On the night of September 2, a raging fire of unknown cause burned through thousands of years of irreplaceable history stored in Brazil’s National Historical Museum. Now, many are left
questioning where their research can go, or if it has any scientific value left due to the destruction of 90 percent of the museum’s artifacts.
Not only was the museum home to a wide range of scientific and South American artifacts, but it acted as a place of research for scientists and students who were passionate about preserving and studying history.
For many years, the institution had faced drastic budget cuts and lack of proper funding, so the building was already in disarray before the fire occurred. It had no working sprinkler system, a history of battling termites, and leaks in areas of the building, which leaves no room for surprise at how easily the fire tore through the building.
Some of the items that have been reported to survive are the Bendegó meteorite, and some mollusk specimens that were rescued by zoologist Paulo Buckup who ran into the building to save them. Other stuff like the herbarium and main library were housed in a different building, so they too remained unscathed by the fire. However, even though these things have been preserved, there is no way to replace the other vast amount of relics that were destroyed in the fire.
While trying to figure out how to bounce back, the museum is hoping to gain funding that has been recently promised by the government in light of the recent events, as well as help from other museums and historical houses in order to rebuild their collection.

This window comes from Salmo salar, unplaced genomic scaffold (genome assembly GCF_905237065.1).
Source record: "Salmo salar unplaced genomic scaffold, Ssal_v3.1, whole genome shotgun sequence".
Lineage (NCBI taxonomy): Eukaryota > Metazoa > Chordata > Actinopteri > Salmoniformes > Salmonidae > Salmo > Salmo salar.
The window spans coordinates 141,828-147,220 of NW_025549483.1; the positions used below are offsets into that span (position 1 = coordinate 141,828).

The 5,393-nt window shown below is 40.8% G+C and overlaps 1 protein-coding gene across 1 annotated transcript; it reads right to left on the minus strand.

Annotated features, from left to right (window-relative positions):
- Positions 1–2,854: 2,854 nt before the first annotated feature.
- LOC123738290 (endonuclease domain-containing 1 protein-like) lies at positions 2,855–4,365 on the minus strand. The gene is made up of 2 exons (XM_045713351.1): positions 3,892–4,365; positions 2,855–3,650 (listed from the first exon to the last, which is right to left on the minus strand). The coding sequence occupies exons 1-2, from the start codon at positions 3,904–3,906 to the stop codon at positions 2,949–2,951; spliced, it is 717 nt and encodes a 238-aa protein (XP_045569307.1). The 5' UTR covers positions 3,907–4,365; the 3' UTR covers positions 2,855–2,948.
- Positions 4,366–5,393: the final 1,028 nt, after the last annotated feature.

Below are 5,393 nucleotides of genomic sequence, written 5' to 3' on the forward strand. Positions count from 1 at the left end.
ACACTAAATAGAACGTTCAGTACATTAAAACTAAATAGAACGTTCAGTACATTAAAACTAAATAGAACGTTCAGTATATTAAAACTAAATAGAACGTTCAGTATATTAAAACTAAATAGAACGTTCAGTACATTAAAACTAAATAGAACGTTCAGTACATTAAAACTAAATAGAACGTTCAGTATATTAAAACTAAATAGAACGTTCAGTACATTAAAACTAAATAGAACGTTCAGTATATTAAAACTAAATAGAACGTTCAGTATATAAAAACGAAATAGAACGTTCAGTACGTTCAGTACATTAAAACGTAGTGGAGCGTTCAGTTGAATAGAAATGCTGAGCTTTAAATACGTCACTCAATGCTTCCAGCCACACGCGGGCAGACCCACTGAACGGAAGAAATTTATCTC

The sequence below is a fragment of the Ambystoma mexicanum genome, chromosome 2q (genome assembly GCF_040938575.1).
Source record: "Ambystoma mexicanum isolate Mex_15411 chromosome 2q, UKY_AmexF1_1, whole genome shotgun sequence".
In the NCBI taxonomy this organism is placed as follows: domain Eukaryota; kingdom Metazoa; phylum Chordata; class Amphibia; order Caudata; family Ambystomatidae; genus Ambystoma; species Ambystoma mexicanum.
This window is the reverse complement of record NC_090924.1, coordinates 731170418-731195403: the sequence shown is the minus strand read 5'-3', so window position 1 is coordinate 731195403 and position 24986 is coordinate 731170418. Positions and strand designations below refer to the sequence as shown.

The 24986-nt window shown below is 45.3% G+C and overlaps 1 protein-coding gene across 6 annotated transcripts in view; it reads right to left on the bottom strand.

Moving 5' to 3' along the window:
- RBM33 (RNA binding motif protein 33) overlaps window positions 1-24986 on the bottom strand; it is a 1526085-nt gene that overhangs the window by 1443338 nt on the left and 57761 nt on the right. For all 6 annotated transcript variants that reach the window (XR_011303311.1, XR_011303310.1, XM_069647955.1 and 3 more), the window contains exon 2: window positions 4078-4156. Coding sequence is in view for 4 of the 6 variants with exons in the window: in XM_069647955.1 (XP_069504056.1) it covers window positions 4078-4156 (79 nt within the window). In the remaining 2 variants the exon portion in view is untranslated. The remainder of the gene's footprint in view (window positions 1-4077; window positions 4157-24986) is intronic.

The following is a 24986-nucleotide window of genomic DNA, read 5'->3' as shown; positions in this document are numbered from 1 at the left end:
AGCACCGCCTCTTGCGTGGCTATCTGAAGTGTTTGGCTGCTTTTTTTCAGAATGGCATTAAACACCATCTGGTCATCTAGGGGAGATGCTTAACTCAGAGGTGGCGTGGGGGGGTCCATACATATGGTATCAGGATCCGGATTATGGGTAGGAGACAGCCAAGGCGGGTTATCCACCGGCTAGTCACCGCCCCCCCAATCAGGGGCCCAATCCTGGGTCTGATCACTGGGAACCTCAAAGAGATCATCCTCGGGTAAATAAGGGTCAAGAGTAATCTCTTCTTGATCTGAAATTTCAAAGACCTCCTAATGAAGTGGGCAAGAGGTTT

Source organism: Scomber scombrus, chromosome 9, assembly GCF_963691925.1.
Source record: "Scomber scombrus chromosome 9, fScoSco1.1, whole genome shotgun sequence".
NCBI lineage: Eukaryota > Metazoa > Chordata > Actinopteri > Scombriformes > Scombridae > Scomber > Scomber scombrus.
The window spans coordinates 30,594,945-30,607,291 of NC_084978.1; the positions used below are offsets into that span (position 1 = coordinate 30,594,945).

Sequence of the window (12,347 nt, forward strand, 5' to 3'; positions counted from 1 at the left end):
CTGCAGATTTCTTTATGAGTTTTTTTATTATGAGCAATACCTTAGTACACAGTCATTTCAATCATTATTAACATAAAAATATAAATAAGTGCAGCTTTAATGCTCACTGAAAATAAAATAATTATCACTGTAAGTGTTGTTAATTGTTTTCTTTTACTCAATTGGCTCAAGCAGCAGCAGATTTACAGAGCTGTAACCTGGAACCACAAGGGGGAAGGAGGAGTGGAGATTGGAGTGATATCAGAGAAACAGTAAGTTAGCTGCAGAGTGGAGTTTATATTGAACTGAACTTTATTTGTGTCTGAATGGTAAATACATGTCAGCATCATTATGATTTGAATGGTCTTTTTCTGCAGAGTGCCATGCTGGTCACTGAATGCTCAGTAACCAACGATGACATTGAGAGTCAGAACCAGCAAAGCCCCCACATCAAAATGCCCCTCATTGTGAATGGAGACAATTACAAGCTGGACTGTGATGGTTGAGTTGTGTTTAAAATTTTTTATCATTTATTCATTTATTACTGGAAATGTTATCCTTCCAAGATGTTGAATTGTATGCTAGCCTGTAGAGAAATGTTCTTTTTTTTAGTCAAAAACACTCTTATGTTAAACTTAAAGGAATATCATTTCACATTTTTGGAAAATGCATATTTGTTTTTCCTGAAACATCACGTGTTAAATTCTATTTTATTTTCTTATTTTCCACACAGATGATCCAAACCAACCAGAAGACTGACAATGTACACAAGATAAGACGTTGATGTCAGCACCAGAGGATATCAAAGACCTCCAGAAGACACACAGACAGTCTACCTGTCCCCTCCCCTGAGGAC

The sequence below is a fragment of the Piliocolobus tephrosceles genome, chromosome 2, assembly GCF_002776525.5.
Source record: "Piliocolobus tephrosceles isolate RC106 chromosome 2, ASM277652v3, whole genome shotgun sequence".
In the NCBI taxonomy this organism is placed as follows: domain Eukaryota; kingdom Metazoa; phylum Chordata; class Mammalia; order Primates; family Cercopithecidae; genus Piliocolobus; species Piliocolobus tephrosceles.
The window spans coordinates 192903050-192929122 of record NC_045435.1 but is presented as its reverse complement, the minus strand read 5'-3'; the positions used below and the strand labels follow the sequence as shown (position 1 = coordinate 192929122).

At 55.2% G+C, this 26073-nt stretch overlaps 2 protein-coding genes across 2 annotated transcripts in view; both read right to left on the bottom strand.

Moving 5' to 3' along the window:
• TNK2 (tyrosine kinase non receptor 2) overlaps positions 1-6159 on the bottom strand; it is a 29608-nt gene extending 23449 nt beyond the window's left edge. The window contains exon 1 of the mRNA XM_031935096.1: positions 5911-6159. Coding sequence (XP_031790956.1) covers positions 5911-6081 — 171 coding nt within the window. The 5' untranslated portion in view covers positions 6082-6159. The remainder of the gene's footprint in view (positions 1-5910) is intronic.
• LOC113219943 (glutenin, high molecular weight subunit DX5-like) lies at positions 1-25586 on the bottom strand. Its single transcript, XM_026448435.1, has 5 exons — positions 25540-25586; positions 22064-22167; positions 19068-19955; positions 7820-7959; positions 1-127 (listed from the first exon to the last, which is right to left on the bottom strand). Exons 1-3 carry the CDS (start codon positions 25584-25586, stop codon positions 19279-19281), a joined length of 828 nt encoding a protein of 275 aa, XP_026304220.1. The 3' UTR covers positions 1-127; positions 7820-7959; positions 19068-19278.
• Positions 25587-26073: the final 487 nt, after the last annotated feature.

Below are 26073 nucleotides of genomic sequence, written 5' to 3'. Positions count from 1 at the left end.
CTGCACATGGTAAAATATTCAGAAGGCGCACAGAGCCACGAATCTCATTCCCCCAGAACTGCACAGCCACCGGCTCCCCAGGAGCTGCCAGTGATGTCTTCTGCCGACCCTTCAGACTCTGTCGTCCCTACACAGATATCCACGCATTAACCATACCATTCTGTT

The largest push for restoration comes from the hope of digital saviours. The students of the Federal University in Brazil have asked globally for any past visitors to upload photos and videos they took from the museum in hopes of creating a digital storage of the artifacts lost. Wikipedia soon followed, asking people to post their images to the Wikimedia Commons, which is their image database.
While this will help to preserve the memory of the artifacts, there is no way to bring back all the scientific data lost in the years of history stored in the numerous Egyptian, South American, and prehistoric fossils and artifacts.
A paleontologist from the Peace Region Paleontology Center, Lisa Buckley, said, “This is not the only museum, not the only home of irreplaceable and invaluable history and heritage, that has been gutted by short-sighted neglect and the consequential preventable tragedy.”
The Museum in New Delhi also lost lots of artifacts to a fire and the Museum Boijmans Van Beuningen suffered from numerous floods in the past few years. So, in the coming months and years the real question is whether or not the preservation of museums will be taken more seriously.